Understanding Driver Exclusions

(Everything you need to know.)

understanding driver exclusions

Everyone knows “that guy” that you wouldn’t trust behind the wheel of your car, even for a matter of life and death. For the truly unfortunate, “that guy” is a member of your household, and looks not only to your vehicles as a source of transportation but also to your auto insurance as a source for coverage.

Car insurance policies can be extremely broad, extending coverage not only for members of your household, but also others while using your auto with your permission. The broad nature of the policy is excellent from a coverage perspective, seeing as driving other people's cars is accepted in our society.

Since auto insurance typically “follows the car,” auto insurance companies typically pay a claim if the person driving the car at the time of an accident is you, your spouse, a family member, or a permitted user. But some drivers are so risky that you, or the insurance company, will simply want to eliminate them from coverage altogether. 

What Is an Excluded Driver? 

If you live with a teen driver, an older person, someone who rarely drives, or someone who has a very bad driving record, it can be very costly to list them as a household member on your insurance policy. It can even make getting car insurance difficult for you if that driver’s record is bad enough.

In some cases, you may be able to specifically exclude that driver from your auto insurance coverage, effectively eliminating their liability and physical damage coverage if they cause an accident. 

An excluded driver is someone you specifically and intentionally remove from your auto insurance policy. If they use your car, with or without your permission, and have an accident, your car insurance won't provide coverage.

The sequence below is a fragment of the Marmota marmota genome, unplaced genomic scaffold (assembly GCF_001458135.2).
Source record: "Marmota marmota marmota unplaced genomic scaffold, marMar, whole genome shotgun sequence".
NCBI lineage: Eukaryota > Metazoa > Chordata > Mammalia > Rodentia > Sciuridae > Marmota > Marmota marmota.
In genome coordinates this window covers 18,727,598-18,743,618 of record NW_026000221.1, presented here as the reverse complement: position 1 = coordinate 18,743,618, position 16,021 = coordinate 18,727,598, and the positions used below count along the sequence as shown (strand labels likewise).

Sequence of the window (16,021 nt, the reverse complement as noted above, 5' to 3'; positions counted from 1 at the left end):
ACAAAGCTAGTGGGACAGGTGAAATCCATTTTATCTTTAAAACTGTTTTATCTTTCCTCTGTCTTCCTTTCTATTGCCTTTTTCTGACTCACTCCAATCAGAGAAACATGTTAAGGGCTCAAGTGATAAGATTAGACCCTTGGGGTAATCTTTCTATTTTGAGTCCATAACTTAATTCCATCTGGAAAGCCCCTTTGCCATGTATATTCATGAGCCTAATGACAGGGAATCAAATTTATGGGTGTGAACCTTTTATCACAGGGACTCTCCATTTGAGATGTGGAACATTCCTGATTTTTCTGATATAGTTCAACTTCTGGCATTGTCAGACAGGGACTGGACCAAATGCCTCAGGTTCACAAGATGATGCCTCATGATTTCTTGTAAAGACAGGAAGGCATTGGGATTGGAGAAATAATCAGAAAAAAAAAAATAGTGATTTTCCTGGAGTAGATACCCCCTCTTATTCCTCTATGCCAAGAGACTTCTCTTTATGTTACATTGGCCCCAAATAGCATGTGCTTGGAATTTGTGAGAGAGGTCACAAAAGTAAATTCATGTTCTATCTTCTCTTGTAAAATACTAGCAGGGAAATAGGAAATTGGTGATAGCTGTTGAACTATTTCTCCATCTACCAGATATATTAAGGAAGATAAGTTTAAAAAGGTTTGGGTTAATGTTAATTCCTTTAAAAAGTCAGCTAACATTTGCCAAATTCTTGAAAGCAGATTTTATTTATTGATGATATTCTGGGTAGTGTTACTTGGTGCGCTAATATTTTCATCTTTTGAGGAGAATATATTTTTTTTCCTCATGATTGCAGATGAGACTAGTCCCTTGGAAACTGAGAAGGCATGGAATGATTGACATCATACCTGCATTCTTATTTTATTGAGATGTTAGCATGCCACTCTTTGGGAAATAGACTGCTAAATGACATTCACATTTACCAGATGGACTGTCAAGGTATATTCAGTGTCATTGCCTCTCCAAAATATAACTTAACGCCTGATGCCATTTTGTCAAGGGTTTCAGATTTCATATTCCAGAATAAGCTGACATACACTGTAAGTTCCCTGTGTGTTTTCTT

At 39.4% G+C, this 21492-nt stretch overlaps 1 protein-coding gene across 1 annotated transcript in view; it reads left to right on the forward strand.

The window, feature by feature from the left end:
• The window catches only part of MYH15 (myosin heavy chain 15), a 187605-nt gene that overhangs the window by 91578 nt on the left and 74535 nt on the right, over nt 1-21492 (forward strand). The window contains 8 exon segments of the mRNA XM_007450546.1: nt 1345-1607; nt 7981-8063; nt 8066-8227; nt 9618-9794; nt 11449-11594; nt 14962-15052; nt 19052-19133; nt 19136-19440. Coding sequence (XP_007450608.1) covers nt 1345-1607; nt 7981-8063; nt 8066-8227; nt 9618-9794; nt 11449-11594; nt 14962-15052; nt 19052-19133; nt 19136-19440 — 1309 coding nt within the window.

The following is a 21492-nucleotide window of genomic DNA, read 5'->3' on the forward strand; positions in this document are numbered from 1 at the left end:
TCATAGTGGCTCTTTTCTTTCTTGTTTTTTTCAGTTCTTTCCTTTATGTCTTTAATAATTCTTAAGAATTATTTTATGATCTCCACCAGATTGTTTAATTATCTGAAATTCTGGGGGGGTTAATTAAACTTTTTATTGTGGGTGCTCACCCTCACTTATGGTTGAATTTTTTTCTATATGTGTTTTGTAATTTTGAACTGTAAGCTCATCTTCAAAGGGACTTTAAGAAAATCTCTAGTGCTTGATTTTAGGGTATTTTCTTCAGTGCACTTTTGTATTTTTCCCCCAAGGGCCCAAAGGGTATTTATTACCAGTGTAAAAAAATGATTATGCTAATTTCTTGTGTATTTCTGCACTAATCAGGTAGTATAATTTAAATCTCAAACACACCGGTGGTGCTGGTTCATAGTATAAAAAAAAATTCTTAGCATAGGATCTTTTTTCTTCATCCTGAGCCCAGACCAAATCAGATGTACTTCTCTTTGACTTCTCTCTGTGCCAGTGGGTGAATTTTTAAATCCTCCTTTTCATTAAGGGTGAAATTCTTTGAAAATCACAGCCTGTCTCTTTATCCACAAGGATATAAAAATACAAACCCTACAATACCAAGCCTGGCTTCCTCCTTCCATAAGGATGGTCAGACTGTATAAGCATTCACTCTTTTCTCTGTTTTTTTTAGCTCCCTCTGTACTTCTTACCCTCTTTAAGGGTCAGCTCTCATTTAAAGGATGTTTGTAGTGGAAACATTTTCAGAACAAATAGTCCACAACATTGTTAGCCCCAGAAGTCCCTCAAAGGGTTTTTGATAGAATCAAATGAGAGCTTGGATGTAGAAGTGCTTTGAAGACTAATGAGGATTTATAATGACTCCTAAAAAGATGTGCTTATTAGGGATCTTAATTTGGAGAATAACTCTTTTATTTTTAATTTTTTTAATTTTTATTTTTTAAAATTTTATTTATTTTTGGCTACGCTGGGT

Some states, however, don’t allow named driver exclusions on auto insurance policies because doing so basically creates uninsured drivers. This is typically illegal, as well as risky for other drivers on the road.  

Driver exclusions are typically allowed under very specific circumstances, usually to ensure that a high-risk driver in your household doesn’t drive at all. Driver exclusions often apply to: 

  • Drivers with suspended or revoked licenses
  • Drivers with very bad driving records
  • Drivers with a recent DUI
  • Elderly household members who no longer drive

What Does Excluded Driver Mean on an Auto Insurance Policy? 

Car insurance typically operates under the principle of permissive use. First, you, the “named insured” on the policy, are covered. Your policy also covers any family members living in your household, including your spouse and children. Anyone else living in your household (e.g., a roommate or a partner) can be listed as a named insured on your policy, as well. 

What’s more, anyone who drives your car with your permission can be covered. So if you loan your car to a friend or neighbor who then causes an accident, the claim would probably be covered.